Monday, 23 December 2013

Bristol Day-Trip

Hello, hello, poor neglected blog!  Three months is a long time between posts, so now that I'm sort of on Christmas vacation, I will try to catch you up on my Michaelmas adventures - DPhil strategies that mostly seemed to work and trip pictures - as well as the standard end-of-the-year "Best Books" post (which I can't write yet because I'm still reading!) and goals for 2014 (namely: Submit Thesis).

The best way to slide back into blog posting is to share some pretty pictures, so I'll start with shots from our November anniversary day-trip to Bristol, which was great fun.

Upon arriving in Bristol, we headed to the furthest afield site we were interested in: the suspension bridge at Clifton, designed by good old Victorian engineer Isambard Kingdom Brunel.  (Actually, there's a bit of a Brunel theme to the whole trip.)  We walked across half the bridge.  Apparently there are great trails on the other side of the Avon gorge but we didn't have enough time to explore them.  Next time, perhaps.

We checked out the bridge from the hill the Clifton Observatory sits on.  As you can see, the observatory was all fenced off, so we couldn't explore inside.  Alas.

Then we headed down through Clifton to the harbour, passing delightful (and very expensive) row houses along the way.

We made a point of popping into one particular courtyard to see the blue plaque on the building where Thomas Beddoes had his Pneumatic Institute in the late eighteenth century.  Tim wrote his MA thesis on Beddoes, who was also a Clifton doctor.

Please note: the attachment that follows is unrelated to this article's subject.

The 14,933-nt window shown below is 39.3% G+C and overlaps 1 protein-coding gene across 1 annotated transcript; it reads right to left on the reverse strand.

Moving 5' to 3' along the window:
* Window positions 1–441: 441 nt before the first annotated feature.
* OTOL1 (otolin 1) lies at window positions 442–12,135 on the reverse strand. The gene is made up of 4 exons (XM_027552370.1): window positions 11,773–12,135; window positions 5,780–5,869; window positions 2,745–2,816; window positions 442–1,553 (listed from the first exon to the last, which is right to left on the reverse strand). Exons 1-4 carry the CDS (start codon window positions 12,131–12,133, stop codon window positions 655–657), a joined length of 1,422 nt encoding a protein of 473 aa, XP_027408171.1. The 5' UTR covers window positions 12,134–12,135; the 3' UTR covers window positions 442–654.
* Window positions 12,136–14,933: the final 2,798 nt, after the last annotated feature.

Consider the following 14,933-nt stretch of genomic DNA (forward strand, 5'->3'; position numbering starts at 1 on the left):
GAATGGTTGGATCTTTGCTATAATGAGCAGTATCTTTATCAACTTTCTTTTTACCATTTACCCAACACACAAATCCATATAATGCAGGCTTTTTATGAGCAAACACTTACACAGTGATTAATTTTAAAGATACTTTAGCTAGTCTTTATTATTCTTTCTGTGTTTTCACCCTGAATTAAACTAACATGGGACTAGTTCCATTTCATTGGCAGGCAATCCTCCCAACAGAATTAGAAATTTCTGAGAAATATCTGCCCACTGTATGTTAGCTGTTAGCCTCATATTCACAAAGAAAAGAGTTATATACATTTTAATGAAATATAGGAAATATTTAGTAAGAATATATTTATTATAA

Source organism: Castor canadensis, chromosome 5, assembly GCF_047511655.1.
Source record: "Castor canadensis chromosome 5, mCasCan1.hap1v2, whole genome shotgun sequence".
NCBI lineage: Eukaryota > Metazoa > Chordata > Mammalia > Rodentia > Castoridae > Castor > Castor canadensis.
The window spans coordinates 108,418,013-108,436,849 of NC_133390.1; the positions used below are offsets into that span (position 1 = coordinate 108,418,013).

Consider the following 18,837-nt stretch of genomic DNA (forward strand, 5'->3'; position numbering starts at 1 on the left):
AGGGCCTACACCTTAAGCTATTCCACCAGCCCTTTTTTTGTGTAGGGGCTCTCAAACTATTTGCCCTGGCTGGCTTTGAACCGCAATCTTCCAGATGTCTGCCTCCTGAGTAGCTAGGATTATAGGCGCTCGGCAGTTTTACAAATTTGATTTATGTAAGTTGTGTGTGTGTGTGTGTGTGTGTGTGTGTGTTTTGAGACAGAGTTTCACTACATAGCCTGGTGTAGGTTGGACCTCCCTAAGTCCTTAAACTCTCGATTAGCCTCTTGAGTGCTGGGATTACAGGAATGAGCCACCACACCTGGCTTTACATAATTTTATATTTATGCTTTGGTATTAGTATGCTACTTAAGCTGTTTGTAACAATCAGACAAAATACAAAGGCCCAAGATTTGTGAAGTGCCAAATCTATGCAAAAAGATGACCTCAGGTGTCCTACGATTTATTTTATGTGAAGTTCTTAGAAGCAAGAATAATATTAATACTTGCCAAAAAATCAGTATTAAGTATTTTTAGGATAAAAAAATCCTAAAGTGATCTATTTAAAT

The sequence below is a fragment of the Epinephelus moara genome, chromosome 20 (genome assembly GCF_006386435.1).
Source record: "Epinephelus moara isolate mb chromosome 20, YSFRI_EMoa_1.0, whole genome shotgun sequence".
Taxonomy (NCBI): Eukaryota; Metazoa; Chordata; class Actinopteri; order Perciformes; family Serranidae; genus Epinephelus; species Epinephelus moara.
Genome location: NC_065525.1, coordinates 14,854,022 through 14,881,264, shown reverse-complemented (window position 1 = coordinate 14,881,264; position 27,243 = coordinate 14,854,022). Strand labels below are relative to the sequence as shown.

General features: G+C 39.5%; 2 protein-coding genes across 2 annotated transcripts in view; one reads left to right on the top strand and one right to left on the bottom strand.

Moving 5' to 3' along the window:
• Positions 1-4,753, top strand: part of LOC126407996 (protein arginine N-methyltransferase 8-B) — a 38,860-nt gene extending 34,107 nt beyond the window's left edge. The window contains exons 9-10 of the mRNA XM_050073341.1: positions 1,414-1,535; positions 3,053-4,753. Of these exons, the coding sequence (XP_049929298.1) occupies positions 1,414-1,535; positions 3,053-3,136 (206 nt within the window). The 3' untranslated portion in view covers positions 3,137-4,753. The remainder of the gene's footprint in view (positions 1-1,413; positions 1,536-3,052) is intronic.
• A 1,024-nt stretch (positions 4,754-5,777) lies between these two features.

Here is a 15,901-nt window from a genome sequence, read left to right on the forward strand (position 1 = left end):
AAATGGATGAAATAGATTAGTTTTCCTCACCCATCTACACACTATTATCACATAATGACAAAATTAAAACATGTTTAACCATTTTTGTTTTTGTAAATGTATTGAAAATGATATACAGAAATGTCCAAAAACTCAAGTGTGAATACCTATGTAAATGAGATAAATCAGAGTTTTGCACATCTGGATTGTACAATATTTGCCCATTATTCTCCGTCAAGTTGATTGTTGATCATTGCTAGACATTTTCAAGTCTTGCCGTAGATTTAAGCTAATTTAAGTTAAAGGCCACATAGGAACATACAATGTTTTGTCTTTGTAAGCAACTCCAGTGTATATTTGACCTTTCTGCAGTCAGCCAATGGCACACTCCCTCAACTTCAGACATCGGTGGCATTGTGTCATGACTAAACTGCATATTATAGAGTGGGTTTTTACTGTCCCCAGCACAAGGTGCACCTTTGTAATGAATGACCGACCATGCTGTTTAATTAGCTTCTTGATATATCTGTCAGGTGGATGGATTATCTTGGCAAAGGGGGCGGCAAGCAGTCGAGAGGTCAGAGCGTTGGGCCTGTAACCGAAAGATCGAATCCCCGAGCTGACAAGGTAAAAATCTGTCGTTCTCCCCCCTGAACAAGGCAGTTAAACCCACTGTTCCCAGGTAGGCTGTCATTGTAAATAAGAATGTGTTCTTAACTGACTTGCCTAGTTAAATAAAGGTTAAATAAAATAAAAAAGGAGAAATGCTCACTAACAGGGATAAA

Bristol's harbour was rather lovely and housed, in permanent dry dock, Brunel's S.S. Great Britain, which you can tour inside and out after a great deal of restoration work.  The ship was the first to combine an iron hull with a screw-driven propellor.  In the 1930s, it was scuttled off the coast of the Falkland islands, but in 1970 the ship was raised and floated back to Bristol, where it had originally been built and launched.  As you can see, the hull has taken quite a beating from being immersed in salt water for decades, so it is now kept in very dry conditions to keep the iron from rusting any quicker than it needs to.  The interior is set up to resemble the ship's days as an immigrant ship to Australia.

Bristol Cathedral.  We met a very friendly verger on the way in, whose wife was Canadian.  We knew he must be connected to Canada because it was Remembrance Day and he was wearing a Canadian poppy, rather than a British one, and had secured it using a little Canada flag label pin.

 This is Cabot Tower, a lovely Victorian folly, built to honour John Cabot, who set out to explore what is know Canada from Bristol.  We got a lovely, misty view of the city from the first viewing platform.  I'm glad we didn't go to the top of the tower, because the stairs we did climb made my knees rather unhappy as it was.
 Then we followed that up by going down the Christmas Steps, a nice shopping street, and came upon this medieval almshouse.
 We saw this bomb-damaged church on the way back to the train station.  Because of its harbour, Bristol was a prime target for Nazi bombs during the Second World War, making the fifth most heavily bombed city in the country.
And to end our Brunel-themed trip, here is the Brunel-designed train station.

We also very quickly popped into John Wesley's first-ever Methodist chapel, but I don't have a picture of it!  I will check with Tim to see if he took a photo on his phone.

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